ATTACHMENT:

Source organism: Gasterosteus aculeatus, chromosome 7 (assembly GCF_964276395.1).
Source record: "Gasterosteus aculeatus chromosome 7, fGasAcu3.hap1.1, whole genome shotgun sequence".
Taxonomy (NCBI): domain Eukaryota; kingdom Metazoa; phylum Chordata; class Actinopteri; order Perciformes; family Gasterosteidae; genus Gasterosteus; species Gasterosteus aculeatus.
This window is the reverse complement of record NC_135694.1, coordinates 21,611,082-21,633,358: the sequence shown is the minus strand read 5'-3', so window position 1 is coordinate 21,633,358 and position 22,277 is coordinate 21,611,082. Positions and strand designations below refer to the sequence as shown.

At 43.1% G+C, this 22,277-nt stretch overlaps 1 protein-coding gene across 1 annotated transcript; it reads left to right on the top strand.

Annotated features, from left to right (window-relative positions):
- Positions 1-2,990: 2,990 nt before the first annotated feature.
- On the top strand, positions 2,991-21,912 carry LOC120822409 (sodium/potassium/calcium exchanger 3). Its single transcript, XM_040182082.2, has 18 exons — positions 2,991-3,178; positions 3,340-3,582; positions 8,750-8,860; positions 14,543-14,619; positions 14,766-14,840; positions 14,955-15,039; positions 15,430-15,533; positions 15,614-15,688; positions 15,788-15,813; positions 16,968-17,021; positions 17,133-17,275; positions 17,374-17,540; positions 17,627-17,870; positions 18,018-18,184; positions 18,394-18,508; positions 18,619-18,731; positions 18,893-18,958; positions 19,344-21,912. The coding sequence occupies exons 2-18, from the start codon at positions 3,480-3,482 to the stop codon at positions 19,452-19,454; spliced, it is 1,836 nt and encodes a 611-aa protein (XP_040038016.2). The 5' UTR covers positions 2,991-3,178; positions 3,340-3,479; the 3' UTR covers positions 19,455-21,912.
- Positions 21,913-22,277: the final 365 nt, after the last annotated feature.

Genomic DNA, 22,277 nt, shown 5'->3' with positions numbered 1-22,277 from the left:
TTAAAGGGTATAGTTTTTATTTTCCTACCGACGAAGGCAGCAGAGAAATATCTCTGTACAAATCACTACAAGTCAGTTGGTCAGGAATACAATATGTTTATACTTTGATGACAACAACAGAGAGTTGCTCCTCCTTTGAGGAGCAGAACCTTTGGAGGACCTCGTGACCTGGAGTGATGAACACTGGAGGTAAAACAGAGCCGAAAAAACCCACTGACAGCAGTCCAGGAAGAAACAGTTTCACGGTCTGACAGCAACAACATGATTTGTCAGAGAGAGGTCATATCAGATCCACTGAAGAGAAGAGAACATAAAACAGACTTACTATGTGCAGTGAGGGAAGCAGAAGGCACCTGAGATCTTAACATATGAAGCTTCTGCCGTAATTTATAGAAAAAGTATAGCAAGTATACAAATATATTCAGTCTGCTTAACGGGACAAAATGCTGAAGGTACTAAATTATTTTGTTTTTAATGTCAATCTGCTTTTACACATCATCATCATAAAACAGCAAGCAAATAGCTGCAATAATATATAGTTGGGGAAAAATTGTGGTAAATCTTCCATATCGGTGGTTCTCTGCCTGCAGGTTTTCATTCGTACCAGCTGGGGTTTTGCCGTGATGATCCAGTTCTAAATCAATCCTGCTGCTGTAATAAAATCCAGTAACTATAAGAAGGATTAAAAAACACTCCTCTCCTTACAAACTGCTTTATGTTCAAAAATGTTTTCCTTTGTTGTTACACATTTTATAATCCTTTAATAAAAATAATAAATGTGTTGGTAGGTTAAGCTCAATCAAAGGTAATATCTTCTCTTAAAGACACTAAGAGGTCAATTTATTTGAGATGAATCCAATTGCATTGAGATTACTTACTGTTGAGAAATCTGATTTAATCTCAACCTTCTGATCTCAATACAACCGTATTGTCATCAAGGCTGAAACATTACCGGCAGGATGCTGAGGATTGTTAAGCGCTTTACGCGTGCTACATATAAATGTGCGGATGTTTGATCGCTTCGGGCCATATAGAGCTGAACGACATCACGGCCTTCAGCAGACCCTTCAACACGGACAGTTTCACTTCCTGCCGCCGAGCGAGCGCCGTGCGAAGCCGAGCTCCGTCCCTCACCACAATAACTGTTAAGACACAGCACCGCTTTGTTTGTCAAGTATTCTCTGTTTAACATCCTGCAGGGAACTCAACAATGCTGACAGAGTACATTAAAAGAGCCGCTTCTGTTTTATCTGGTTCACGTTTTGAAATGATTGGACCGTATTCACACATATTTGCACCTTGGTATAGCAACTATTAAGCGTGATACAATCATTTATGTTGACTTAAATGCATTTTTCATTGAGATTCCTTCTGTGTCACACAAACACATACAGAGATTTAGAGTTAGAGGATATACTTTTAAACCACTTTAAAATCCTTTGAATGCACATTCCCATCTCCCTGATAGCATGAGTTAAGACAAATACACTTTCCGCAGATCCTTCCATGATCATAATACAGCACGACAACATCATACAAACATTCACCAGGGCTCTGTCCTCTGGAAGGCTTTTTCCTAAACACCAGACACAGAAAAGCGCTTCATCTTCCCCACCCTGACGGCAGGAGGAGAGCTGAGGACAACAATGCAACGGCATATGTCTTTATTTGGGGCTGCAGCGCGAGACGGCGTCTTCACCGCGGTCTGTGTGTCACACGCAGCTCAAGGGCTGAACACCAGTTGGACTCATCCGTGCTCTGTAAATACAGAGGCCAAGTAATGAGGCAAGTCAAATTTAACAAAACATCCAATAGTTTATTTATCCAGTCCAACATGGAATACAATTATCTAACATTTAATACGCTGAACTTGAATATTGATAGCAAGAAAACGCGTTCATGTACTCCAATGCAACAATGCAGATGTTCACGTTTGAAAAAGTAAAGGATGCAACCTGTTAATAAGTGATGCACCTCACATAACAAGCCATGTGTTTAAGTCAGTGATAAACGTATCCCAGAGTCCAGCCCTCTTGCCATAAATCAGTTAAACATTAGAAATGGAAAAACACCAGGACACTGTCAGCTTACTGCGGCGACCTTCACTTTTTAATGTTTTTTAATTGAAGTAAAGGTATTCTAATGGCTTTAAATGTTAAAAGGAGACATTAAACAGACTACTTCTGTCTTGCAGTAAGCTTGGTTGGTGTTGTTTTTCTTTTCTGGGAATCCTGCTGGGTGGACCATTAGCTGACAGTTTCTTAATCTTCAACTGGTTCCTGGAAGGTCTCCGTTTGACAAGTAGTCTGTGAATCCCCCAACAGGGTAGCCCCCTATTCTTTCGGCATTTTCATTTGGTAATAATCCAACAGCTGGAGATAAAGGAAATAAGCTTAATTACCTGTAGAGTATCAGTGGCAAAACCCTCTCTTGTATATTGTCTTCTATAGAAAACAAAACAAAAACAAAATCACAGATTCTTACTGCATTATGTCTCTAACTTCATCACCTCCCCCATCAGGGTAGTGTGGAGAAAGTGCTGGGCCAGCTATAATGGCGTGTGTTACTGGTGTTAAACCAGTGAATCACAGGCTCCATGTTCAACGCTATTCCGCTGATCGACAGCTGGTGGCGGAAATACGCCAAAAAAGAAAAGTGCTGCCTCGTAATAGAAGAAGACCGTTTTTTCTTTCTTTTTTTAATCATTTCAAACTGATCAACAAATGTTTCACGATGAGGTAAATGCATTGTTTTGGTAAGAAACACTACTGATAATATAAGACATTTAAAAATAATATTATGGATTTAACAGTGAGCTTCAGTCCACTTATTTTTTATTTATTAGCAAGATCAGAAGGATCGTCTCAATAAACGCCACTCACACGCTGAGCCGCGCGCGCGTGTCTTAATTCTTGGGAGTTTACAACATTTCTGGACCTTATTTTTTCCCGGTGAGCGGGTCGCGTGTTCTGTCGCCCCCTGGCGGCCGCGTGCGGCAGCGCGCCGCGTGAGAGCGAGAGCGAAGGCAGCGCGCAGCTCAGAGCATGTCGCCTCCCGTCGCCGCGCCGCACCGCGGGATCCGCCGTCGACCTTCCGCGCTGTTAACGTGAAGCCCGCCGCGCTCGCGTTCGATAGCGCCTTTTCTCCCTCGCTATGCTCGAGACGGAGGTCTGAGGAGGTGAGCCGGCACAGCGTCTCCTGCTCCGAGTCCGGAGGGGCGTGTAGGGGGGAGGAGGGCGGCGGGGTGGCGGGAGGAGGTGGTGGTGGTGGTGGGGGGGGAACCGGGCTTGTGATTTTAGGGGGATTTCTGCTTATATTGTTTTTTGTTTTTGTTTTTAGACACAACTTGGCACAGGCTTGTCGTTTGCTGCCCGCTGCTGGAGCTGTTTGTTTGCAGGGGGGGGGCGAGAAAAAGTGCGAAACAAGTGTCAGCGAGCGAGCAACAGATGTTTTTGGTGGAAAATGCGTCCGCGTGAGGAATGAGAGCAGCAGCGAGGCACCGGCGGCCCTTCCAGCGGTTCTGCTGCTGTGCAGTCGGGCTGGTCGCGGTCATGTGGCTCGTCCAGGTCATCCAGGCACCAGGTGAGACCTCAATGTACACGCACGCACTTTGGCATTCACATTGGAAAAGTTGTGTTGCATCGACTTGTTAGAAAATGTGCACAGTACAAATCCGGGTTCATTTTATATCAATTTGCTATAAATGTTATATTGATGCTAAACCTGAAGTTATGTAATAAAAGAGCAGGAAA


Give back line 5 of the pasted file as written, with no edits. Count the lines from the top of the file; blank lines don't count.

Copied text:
At 43.1% G+C, this 22,277-nt stretch overlaps 1 protein-coding gene across 1 annotated transcript; it reads left to right on the top strand.